“The Supreme Court on Friday agreed to decide a case on the constitutionality of the new lethal injection drug combinations that some states are using for executions.

The court agreed to hear a challenge to Oklahoma’s choice of drugs even though on Jan. 15 the court declined to stay an execution there, using the same contested drugs.

…The case the court agreed to hear on Friday, Glossip v. Gross, No. 14-7955, involves three inmates who said the state’s three-chemical protocol violated the Eighth Amendment because it posed a significant risk of terrible suffering.”

NYTimes.com, Justices to Hear Case on Execution Drugs

@NYGovCuomo: Treat 16, 17 as children, not adults, in NY #criminaljustice system

“Sixteen- and 17-year-olds would be treated as juveniles rather than adults in New York’s criminal justice system under a series of policy changes Gov. Andrew Cuomo embraced today.

The recommendations, if passed by the New York State Legislature, would mark a major shift in the state’s criminal justice system.

…The new rules would allow more options for expunging or sealing criminal convictions for younger defendants… Raising the age to qualify as an adult criminal to 18 would require building and opening new facilities throughout the state to house younger people charged with misdemeanors and felonies, according to the report from the state’s Commission on Youth, Public Safety and Justice. It would also require hiring more judges to handle the new types of cases.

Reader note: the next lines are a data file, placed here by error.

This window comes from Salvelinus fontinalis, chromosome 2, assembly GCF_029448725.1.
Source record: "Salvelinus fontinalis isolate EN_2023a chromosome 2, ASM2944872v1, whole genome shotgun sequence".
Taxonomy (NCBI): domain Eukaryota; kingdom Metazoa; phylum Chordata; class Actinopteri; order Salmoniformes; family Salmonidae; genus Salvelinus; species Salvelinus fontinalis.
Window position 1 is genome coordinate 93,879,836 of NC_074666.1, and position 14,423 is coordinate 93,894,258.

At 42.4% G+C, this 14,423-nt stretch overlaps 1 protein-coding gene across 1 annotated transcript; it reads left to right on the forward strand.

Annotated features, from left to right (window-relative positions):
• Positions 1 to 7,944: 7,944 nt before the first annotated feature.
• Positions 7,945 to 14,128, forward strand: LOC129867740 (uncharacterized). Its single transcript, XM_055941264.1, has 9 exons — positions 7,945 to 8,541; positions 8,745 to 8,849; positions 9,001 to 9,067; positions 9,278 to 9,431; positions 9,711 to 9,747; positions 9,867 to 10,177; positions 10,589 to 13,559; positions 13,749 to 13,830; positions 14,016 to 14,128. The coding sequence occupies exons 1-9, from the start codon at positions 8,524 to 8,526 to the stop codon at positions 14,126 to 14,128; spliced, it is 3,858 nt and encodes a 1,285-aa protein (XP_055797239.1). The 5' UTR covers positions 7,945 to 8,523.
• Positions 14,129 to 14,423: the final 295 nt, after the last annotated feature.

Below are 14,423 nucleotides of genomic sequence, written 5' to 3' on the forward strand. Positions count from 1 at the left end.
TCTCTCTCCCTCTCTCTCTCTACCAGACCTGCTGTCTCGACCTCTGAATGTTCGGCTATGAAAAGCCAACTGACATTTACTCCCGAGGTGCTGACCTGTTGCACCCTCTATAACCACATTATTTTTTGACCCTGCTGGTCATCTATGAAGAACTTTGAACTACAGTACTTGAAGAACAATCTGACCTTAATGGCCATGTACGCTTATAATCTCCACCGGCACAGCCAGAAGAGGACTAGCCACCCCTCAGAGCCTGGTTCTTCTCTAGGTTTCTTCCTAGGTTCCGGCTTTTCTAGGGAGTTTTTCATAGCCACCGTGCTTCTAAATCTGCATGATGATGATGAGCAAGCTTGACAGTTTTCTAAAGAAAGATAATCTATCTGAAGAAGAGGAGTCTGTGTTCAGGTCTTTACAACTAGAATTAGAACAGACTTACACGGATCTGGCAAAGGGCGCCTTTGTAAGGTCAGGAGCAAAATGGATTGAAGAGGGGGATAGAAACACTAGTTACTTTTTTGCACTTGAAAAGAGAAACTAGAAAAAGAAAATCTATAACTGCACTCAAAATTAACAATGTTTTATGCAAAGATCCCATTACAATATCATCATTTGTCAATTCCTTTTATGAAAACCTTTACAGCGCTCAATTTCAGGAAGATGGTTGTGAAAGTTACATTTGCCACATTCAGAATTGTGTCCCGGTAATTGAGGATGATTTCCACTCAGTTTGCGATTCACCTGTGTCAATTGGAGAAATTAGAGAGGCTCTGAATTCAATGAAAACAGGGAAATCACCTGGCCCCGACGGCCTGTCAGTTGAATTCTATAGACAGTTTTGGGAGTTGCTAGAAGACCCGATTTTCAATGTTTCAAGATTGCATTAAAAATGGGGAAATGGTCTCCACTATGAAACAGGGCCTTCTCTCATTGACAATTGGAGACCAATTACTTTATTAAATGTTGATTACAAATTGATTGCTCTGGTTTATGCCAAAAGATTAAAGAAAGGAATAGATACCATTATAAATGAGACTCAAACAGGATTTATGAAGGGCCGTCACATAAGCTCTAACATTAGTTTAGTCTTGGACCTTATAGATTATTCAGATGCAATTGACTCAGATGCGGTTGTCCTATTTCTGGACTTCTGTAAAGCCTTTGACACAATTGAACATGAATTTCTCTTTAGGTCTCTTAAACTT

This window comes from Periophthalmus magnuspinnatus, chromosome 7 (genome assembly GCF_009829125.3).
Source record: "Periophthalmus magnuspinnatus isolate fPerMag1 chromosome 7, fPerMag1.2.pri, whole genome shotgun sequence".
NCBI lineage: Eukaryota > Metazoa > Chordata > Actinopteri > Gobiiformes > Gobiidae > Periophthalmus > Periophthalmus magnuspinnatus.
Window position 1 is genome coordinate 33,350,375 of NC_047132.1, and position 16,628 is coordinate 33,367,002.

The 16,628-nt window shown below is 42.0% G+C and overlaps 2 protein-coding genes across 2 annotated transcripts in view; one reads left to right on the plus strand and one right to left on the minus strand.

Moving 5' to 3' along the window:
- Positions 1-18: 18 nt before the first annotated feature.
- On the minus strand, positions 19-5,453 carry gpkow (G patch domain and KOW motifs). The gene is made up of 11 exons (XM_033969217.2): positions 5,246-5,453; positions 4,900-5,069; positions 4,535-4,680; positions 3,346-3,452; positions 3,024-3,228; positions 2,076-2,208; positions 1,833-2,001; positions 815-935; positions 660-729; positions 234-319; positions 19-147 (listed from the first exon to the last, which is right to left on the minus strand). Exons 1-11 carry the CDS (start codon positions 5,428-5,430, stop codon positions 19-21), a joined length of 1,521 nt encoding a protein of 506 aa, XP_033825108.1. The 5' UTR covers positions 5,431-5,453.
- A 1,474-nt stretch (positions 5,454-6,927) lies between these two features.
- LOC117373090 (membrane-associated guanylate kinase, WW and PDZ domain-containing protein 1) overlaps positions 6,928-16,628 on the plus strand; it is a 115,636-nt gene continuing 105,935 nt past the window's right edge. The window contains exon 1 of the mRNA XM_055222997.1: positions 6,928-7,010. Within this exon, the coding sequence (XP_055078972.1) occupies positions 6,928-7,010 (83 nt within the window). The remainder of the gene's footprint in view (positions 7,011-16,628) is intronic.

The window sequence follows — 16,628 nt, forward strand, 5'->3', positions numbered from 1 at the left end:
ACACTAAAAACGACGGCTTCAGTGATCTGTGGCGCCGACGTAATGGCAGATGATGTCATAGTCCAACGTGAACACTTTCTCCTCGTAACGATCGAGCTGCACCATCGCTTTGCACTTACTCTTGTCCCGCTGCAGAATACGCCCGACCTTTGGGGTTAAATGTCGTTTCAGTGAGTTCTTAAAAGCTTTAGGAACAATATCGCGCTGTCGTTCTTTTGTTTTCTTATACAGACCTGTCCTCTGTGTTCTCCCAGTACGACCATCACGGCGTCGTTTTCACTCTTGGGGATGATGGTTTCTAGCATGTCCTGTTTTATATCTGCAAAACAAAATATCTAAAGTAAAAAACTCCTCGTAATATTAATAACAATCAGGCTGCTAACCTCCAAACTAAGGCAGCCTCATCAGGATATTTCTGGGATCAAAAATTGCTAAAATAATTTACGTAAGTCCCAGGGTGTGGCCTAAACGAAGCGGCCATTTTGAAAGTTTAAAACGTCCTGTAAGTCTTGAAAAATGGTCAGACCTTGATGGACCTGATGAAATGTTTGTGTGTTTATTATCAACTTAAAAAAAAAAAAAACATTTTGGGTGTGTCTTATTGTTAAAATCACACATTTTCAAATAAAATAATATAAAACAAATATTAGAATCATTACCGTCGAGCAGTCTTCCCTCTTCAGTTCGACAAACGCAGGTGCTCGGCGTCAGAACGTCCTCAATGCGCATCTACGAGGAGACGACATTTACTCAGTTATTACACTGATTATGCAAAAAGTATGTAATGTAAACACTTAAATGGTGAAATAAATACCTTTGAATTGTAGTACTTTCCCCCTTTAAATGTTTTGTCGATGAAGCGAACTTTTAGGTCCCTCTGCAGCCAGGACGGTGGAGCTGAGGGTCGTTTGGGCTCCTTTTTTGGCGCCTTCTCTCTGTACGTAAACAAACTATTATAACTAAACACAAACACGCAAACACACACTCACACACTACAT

Removing lifetime criminal convictions from young people’s records — and getting them out of incarceration at an early age — eventually can drive down overall criminal conviction rates and prison costs to taxpayers, according to the commission’s findings. That long-term shift is part of the goal of advocates for “Raise the Age,” the key concept explored in the report.”

Cuomo: Treat 16, 17 as children, not adults, in NY criminal justice system, Syracuse.com, January 19, 2015

#DeathPenalty Not for the Worst Crime but for the Worst Lawyer

“[The] imposition of the death penalty [is often] not so much the result of the heinousness of the crime or the incorrigibility of the defendant-the factors upon which imposition of capital punishment supposedly is to turn-but rather of how bad the lawyers [are].

A justice of the Mississippi Supreme Court [provided the following testimony] before the U.S. Senate
Judiciary Committee:

I dare say I could take every death sentence case that we have had where we have affirmed, give you the facts and not tell you the outcome, and then pull an equal number of murder cases that have been in our system, give you the facts and not tell you the outcome, and challenge you to pick which ones got the death sentence and which ones did not, and you couldn’t do it.

Although it has long been fashionable to recite the disgusting facts of murder cases to show how deserving of death particular defendants may be, [v]irtually all murders involve tragic and gruesome facts. Whether death is imposed frequently turns on the quality of counsel assigned to the accused.

– From Stephen B. Bright’s article Counsel for the Poor: The Death Sentence Not for the Worst Crime but for the Worst Lawyer